Olorotitan Model now in Stock

Olorotitan Model now in Stock (Collecta Dinosaurs)

The new model of a duck-billed dinosaur from Asia, a Lambeosaurine called Olorotitan is now in stock at Everything Dinosaur.  This model, part of the Collecta prehistoric life series is based on fossils of a large duck-billed dinosaur excavated from a site close to the Amur river in the far east of Russia.

The Collecta Olorotitan Dinosaur Model

Picture Credit: Everything Dinosaur

To view the model: Dinosaur Toys for Boys and Girls – Dinosaur Models

A nearly complete fossil skeleton was excavated, making this discovery the most complete fossilised member of the Lambeosaurinae found outside North America.  Olorotitan was a large duck-billed dinosaur, based on the one major find to date its size has been estimated at approximately 12 metres long.  The Tsagayan Formation, the stratigraphic layer of rock within which the specimen was discovered, dates from the very end of the Age of Reptiles.  This particular dinosaur lived at the end of the Cretaceous (Maastrichtian faunal stage), 67-65 million years ago.  It shared the environment with a number of other Lambeosaurine genera, as well as Nodosaurids (a type of armoured dinosaur) and meat-eating Theropods.

Interestingly, Maastrichtian aged strata in North America contains relatively few Lambeosaurine Hadrosaur remains, the flat-headed dinosaurs such as Edmontosaurus and Anatotitan seem to have dominated the mega fauna in this part of the world, whilst in Asia the Lambeosaurine Hadrosaurs seem to have been much more common,  surviving up to the very end of the Mesozoic.  The differences in the fauna may be due to climate or environmental factors.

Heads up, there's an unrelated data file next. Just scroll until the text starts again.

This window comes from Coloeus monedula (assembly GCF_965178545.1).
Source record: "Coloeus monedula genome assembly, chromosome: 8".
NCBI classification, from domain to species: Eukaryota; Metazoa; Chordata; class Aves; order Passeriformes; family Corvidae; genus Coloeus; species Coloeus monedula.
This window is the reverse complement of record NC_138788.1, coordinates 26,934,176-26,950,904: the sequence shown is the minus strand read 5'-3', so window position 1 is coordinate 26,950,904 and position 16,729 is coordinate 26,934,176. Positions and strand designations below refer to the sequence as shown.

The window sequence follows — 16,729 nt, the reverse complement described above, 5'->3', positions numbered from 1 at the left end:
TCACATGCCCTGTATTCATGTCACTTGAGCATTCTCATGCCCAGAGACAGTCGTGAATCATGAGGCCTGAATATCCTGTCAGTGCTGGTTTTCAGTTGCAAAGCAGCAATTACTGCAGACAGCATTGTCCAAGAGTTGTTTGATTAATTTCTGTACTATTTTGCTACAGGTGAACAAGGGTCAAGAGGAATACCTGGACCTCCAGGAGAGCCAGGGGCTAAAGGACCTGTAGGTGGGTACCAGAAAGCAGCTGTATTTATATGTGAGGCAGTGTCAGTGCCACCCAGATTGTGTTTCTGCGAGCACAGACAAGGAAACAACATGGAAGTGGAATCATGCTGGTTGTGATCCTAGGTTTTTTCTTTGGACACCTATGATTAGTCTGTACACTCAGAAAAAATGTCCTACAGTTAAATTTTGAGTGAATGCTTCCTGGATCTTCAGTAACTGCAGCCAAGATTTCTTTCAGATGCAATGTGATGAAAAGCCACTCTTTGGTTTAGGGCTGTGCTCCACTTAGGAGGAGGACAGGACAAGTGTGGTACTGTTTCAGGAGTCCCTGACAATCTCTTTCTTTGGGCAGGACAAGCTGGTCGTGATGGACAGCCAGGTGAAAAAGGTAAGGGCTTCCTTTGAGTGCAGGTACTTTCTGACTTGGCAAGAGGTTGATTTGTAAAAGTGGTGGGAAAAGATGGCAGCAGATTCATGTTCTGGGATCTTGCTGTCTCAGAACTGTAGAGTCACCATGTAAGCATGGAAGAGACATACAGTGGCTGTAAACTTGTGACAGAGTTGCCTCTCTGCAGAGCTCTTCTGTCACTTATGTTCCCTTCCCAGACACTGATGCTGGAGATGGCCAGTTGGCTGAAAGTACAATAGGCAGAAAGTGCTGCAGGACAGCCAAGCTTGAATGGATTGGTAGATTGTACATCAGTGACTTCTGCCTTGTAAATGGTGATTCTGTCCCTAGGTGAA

The name Olorotitan means “gigantic swan”, this particular Hadrosaur had 18 cervical vertebrae, more than any other known duck-billed dinosaur.  Its long neck reminded the scientists of the graceful neck of a swan and that is how this particular duck-billed dinosaur got its name.

A bit like the story of the ugly duckling growing up to be a swan, except in this case it is a 12 metre, late Cretaceous Hadrosaur with the swan-like connection.

Party Favour Idea – Dinosaur Rings

Dinosaur Party Rings – A Great Party Favour Idea

When a keen, young dinosaur fan asks for a dinosaur themed party, it can be a bit of a headache for the parents and guardians who have to organise them.  However, help is at hand from the parents, teachers, and dinosaur experts at Everything Dinosaur.

Dropping an email to the team (found by visiting the website) and Everything Dinosaur staff can supply by return prehistoric animal fact sheets and drawing materials free of charge for those all important party bags.  These materials are as big a hit with the mums and dads as they are for the party goers.  After all, there are not many party hosts that can provide drawing materials and fact sheets for their guests that are actually written by people who dig up dinosaurs.

By visiting the Everything Dinosaur party cakes and recipes section, recipes for dinosaur themed cakes and biscuits can  be downloaded.  For example, on this particular part of the website, a template for producing a dinosaur shaped birthday cake can be found.  Everything you need is on-line waiting to be downloaded, from the template to the instructions/recipe and of course a list of ingredients.  Best of all this is FREE!

Cakes and biscuits are easy to make, all the recipes have been tried out by members of the team, there are even pictures posted up to show you how the cakes and biscuits look.

For dinosaur shaped birthday candles, dinosaur plates, cups, table cloths and other party items, simply visit the Everything Dinosaur party pages and make your selections.

As for those all important party gift bags, the company has a selection of party gifts (favours and favors) to choose from including some novel dinosaur rings which make ideal inexpensive party gifts.

The rings feature five different prehistoric animals – Tyrannosaurus rex and Triceratops, plus a Pteranodon (Pterosaur, flying reptile),  Prehistoric mammals are also represented, there is a Sabre-Tooth cat and Woolly Mammoth ring.  These unusual and thoughtful gifts are bound to delight the party guests.

The set of Five Prehistoric Animal Party Rings

Picture Credit: Everything Dinosaur

To view the dinosaur party rings and other party products at Everything Dinosaur: Dinosaur Party – Dinosaur Birthday Party Supplies

China’a Prehistoric Animal Fossil Exhibiton Gets Underway

Exhibition of Prehistoric Animals starts in Chongqing